The nationalities programme of the bolsheviks was rather contradictory and this carried over into the theory and practice of linguistic policy as well, the pervading idea of which was the assumption that all inhabitants of the USSR would master Russian alongside their mother tongue without coercion and by mutual agreement. Thus there was no reference to any official state language in the constitution of Soviet Russia and later in that of the Soviet Union. Thenceforth language issues were determined by changes of course in the party in terms of nationalities policy.
As was the case with most Soviet theoretical assumptions, bilingualism also did not work particularly well in practice. The onslaught of the coercive introduction of Russian to the entire population of the Union republics was to a great extent merely propagandistic (with the possible exception of the Slavic republics, so to speak). Admittedly, the bureaucracy was gradually russified. This was not so much associated with urgent local administrative needs, rather it followed from centralisation. Alongside the duplicate bilingual bureaucratic procedures, the changes in the ethnic structure of the Union republics as a consequence of immigration policy should also be mentioned as an administrative measure, but this is another story.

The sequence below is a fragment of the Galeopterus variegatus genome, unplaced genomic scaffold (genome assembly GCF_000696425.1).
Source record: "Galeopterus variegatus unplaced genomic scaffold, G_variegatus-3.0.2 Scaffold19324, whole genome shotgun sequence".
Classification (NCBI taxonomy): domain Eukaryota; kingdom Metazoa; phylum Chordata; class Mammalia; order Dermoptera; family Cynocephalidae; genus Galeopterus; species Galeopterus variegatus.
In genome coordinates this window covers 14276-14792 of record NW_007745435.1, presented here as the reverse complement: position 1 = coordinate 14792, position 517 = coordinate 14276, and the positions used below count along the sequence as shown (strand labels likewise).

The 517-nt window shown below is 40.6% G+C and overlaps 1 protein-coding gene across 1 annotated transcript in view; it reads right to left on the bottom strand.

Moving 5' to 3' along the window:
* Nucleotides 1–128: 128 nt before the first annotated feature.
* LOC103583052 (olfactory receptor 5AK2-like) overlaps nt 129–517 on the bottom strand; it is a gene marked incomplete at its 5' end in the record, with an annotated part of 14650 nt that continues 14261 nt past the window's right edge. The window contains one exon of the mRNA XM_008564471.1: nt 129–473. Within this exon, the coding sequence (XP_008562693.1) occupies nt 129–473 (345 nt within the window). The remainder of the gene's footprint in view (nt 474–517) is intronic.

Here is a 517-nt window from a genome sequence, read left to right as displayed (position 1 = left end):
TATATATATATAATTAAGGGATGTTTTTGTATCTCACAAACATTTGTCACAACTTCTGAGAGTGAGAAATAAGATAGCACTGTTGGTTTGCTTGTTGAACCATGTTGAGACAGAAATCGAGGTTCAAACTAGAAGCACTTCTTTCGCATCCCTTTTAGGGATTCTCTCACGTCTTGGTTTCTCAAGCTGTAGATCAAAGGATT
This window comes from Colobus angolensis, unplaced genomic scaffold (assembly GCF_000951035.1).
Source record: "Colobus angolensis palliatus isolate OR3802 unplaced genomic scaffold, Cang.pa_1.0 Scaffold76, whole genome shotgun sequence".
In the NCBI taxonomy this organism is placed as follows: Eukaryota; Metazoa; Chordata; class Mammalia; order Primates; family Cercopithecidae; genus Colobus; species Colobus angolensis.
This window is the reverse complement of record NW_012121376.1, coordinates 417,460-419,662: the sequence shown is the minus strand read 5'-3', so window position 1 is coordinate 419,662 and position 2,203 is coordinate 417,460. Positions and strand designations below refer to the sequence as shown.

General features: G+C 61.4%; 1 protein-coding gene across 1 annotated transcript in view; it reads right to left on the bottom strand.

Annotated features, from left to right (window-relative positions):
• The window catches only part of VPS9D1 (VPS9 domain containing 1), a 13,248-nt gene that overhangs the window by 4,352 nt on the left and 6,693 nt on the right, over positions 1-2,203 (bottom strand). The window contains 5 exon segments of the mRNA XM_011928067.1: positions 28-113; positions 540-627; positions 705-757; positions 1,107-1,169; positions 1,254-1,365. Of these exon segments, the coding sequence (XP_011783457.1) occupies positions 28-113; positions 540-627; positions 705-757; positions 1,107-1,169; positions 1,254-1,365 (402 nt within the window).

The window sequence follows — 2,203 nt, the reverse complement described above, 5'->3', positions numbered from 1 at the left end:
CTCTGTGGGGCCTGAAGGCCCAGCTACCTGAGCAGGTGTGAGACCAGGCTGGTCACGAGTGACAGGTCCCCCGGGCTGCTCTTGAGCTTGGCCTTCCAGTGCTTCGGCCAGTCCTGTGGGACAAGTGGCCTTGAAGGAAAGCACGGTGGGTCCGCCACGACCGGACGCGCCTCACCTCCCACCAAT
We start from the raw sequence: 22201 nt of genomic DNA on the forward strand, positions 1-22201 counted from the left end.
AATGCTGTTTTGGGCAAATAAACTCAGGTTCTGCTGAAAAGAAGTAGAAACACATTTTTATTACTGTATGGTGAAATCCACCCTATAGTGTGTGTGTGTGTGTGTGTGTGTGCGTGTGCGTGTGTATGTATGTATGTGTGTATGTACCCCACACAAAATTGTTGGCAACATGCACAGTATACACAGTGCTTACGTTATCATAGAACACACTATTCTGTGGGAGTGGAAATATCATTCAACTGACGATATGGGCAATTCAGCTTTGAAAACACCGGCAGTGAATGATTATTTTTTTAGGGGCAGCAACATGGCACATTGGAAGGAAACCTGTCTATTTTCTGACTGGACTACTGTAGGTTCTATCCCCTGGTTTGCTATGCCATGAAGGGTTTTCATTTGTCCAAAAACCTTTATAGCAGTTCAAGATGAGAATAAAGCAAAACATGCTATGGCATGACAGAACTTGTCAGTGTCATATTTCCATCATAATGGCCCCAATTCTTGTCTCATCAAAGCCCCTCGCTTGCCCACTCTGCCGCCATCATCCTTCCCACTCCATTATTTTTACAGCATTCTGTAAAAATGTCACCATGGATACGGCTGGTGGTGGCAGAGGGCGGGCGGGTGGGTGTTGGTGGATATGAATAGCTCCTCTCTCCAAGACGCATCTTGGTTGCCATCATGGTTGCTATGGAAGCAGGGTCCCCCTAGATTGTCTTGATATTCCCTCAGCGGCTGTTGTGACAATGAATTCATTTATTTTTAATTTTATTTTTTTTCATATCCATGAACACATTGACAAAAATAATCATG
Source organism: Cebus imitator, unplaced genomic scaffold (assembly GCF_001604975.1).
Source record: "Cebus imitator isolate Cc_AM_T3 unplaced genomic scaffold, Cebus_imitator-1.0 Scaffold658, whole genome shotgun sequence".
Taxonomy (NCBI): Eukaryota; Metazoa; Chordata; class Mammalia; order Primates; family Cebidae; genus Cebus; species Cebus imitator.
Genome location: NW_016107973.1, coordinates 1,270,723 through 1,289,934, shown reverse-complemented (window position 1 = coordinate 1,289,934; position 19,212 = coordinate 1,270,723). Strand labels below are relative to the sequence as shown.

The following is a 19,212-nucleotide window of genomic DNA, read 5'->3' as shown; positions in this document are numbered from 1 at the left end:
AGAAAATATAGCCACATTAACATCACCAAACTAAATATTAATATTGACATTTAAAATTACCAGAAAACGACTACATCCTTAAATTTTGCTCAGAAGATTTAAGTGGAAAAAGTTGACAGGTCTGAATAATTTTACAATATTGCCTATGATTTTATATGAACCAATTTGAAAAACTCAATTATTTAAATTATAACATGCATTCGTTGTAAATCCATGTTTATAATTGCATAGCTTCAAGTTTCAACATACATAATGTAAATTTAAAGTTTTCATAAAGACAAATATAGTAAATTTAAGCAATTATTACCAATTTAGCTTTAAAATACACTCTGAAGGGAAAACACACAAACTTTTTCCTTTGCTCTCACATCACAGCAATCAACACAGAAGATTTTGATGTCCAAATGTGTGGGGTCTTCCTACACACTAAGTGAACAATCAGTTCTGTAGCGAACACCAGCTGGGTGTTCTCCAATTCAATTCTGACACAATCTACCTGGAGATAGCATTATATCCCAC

By the 1970’s, it was clear that the peaceful unification of the peoples of the Soviet Union into a unified “Soviet people” was a failure from its very outset and the desired bilingualism existed only in propaganda. Finally, it was found that it was impossible to achieve homogeneity without coercive measures. The bilingualism campaign differed from one Union republic to another. This article focuses on the practical side of the campaign in Estonia in the 1970’s and 1980’s. Even though the pressure of russification extended throughout society, it did not even come close to achieving the desired result because it was nevertheless not considered expedient to implement very direct administrative measures. The main thrust of the russification campaign was directed at the younger generation, which was administratively easiest to influence through the educational system.
Regardless of the compulsory increase in the hours of instruction in Russian, and the promotion of bilingual learning environments, working collectives and mixed marriages, accompanied by aggressive propaganda and international cultural imperialism that filled public spaces, it can be said that, at least in Estonia, the campaign was a failure. In the ideological sense, the result was the worst possible because the unilateral bilingualism campaign brought with it diglossia, in other words two linguistic societies that existed apart from one another and this artificially created gulf acutely makes its presence felt even nowadays.